Update: I also created an IFTTT recipe with Pinterest... and that worked too! There's the cat, automatically sent to Pinterest:

Friday, June 3, 2016

LEM: Semester Project / Student Choices

Because I used my existing courses to do the Learning Environment Model design challenge for today, I decided to put the post here. Unlike the LEM challenge I did yesterday (see post), this time I did the drawing first and then wrote the narrative to accompany the drawing. The semester project has a lot of elements I cannot capture with the modeling tools, but I tried to surface the key aspect of the design challenge for today, which is the element of student choice. You can see that multi-stage choice process running down the middle of the diagram. See below for a narrative to explain that choice process.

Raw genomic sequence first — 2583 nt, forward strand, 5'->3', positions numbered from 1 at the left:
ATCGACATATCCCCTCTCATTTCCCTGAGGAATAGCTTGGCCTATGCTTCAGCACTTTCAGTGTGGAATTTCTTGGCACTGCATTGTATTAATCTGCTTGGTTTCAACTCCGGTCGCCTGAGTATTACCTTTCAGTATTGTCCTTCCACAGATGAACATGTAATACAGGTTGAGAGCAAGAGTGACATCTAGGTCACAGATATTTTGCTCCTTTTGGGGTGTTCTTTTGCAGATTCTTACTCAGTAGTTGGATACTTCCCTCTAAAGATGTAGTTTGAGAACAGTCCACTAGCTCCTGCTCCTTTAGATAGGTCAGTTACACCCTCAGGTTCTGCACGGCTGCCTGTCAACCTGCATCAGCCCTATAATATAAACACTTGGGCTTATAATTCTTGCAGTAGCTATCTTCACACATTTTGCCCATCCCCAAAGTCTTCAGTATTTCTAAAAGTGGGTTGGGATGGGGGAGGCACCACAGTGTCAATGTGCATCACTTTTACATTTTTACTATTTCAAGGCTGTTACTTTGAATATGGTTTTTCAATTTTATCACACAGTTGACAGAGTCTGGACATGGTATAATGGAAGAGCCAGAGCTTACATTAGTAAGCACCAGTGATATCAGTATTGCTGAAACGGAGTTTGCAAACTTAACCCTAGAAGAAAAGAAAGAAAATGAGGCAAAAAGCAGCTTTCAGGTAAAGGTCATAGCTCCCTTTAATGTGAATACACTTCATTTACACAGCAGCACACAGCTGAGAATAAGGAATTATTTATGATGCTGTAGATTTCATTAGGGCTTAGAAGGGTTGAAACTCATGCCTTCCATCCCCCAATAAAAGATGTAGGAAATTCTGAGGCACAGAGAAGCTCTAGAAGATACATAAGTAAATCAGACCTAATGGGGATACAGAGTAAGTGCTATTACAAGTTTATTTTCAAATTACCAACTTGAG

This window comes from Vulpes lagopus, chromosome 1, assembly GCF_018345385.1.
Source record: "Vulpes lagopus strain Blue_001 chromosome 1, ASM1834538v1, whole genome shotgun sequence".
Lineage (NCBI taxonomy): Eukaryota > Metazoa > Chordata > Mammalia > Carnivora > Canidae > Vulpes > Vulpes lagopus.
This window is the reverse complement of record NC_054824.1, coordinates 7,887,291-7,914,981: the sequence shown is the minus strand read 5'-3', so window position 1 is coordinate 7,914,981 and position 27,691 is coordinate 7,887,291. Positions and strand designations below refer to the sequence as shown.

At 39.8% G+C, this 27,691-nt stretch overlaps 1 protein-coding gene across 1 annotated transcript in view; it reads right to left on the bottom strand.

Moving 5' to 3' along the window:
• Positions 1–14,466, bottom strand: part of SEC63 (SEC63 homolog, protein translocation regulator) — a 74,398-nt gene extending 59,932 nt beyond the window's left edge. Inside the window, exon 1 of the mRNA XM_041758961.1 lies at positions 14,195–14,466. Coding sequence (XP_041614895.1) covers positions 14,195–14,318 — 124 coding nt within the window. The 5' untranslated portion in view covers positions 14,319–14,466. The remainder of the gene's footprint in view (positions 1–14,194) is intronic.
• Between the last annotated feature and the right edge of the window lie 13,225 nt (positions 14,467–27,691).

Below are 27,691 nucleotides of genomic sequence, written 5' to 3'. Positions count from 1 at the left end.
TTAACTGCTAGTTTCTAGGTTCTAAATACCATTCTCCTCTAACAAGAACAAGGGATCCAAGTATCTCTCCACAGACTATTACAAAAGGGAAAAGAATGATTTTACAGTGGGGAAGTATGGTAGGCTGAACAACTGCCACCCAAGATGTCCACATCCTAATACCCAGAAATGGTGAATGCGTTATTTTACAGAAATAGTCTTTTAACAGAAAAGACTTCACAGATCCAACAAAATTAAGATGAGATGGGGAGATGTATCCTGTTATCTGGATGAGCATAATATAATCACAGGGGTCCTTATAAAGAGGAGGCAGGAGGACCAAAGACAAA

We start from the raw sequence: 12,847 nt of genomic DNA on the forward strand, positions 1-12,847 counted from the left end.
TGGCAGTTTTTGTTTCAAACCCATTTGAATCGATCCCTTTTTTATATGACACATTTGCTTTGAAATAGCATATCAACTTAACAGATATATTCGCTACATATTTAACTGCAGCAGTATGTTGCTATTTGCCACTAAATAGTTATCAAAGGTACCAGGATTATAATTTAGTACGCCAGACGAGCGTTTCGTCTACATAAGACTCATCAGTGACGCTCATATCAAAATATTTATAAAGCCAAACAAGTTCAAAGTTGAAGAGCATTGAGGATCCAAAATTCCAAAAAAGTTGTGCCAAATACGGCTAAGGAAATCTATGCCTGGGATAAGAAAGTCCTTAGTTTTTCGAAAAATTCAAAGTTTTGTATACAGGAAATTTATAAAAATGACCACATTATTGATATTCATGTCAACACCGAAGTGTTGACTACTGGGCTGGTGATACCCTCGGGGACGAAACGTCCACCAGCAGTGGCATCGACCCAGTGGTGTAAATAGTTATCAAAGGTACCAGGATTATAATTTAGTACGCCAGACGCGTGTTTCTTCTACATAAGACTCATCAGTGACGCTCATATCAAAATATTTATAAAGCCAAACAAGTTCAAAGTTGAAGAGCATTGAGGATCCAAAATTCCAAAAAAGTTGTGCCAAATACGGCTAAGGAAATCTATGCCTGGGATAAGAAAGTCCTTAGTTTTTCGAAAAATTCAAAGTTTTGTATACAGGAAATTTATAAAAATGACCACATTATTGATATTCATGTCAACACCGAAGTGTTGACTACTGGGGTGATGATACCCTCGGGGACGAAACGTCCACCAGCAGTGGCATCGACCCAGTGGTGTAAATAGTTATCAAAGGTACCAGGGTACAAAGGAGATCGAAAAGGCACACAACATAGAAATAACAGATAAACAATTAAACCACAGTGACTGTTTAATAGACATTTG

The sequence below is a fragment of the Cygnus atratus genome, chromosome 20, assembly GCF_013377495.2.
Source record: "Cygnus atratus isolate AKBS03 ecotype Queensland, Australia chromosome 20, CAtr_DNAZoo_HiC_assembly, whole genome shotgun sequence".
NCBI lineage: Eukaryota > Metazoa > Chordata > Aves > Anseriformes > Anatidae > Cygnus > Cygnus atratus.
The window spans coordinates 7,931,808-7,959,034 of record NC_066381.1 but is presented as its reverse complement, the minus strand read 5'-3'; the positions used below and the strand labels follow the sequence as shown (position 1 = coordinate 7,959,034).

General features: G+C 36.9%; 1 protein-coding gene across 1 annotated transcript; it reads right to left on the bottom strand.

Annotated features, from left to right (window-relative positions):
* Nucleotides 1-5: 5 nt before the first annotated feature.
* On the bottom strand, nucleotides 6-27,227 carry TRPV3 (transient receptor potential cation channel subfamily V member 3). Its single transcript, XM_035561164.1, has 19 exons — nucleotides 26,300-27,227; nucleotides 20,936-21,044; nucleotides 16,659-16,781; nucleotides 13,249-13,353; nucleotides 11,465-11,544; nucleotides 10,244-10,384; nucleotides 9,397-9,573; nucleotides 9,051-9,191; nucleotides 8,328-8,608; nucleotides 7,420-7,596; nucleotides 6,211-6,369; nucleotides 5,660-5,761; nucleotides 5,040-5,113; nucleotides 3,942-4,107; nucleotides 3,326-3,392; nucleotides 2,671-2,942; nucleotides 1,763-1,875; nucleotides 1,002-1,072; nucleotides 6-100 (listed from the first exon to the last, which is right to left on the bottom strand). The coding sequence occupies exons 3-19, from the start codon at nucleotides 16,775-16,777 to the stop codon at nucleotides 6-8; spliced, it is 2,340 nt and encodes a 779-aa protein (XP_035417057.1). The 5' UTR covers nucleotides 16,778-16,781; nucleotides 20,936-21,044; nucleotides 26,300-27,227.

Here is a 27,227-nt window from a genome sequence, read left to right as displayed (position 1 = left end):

(or click on image for larger view)


Exploration/Planning. What I tried to show here is how there is a brainstorming process that happens in the first few weeks of the class in which students brainstorm and plan their semester writing project (downward arrow flow on the left of chart; this process can last for up to 4 weeks), and then they create the project through an iteration of writing stories and revising for the rest of the semester (11, 12, or 13 weeks, depending on how many weeks they spend on the planning process — the writing process is on the right side of the chart).